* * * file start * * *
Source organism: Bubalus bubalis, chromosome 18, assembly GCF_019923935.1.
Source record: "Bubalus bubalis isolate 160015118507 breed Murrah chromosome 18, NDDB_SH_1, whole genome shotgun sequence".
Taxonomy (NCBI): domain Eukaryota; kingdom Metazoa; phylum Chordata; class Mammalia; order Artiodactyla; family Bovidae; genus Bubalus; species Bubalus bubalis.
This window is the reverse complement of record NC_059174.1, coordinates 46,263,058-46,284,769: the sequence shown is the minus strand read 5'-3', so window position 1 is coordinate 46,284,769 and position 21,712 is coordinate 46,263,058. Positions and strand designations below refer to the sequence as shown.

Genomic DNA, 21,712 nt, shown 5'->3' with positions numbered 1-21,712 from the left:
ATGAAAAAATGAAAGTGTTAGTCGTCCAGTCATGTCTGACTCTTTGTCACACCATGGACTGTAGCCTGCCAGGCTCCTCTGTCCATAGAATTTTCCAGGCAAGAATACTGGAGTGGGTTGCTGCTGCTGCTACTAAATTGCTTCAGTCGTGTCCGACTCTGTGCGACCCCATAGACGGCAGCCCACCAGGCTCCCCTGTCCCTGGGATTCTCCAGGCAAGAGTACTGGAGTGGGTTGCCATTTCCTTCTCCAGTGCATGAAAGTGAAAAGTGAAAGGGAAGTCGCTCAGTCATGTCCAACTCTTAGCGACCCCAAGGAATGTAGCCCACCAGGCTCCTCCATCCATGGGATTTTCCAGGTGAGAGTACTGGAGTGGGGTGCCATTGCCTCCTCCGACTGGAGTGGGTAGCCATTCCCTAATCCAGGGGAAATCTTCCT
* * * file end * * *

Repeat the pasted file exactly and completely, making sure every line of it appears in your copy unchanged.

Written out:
Source organism: Bubalus bubalis, chromosome 18, assembly GCF_019923935.1.
Source record: "Bubalus bubalis isolate 160015118507 breed Murrah chromosome 18, NDDB_SH_1, whole genome shotgun sequence".
Taxonomy (NCBI): domain Eukaryota; kingdom Metazoa; phylum Chordata; class Mammalia; order Artiodactyla; family Bovidae; genus Bubalus; species Bubalus bubalis.
This window is the reverse complement of record NC_059174.1, coordinates 46,263,058-46,284,769: the sequence shown is the minus strand read 5'-3', so window position 1 is coordinate 46,284,769 and position 21,712 is coordinate 46,263,058. Positions and strand designations below refer to the sequence as shown.

Genomic DNA, 21,712 nt, shown 5'->3' with positions numbered 1-21,712 from the left:
ATGAAAAAATGAAAGTGTTAGTCGTCCAGTCATGTCTGACTCTTTGTCACACCATGGACTGTAGCCTGCCAGGCTCCTCTGTCCATAGAATTTTCCAGGCAAGAATACTGGAGTGGGTTGCTGCTGCTGCTACTAAATTGCTTCAGTCGTGTCCGACTCTGTGCGACCCCATAGACGGCAGCCCACCAGGCTCCCCTGTCCCTGGGATTCTCCAGGCAAGAGTACTGGAGTGGGTTGCCATTTCCTTCTCCAGTGCATGAAAGTGAAAAGTGAAAGGGAAGTCGCTCAGTCATGTCCAACTCTTAGCGACCCCAAGGAATGTAGCCCACCAGGCTCCTCCATCCATGGGATTTTCCAGGTGAGAGTACTGGAGTGGGGTGCCATTGCCTCCTCCGACTGGAGTGGGTAGCCATTCCCTAATCCAGGGGAAATCTTCCT